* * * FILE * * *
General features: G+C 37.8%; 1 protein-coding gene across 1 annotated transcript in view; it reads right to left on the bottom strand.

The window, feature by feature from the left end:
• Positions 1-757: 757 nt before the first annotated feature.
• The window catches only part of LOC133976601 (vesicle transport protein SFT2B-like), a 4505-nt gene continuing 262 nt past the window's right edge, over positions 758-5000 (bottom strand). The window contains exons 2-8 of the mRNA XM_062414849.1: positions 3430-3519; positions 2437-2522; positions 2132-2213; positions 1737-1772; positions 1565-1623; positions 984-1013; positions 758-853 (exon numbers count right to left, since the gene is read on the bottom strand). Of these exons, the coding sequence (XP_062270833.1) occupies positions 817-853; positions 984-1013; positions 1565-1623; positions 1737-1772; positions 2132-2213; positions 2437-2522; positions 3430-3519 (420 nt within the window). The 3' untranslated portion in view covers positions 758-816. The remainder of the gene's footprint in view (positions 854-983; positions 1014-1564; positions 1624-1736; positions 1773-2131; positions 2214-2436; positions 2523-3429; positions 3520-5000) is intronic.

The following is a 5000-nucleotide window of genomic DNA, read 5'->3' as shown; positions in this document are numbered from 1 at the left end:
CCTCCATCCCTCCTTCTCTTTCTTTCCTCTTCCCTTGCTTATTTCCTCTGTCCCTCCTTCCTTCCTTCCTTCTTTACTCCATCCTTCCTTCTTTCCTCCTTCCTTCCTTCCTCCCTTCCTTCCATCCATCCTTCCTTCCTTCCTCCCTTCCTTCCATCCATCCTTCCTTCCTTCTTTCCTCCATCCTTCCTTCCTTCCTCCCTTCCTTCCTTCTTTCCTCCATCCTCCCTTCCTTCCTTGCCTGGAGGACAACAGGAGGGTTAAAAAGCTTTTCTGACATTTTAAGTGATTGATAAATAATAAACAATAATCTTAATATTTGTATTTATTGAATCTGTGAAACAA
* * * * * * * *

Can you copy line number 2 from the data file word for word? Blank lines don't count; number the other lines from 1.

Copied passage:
The window, feature by feature from the left end: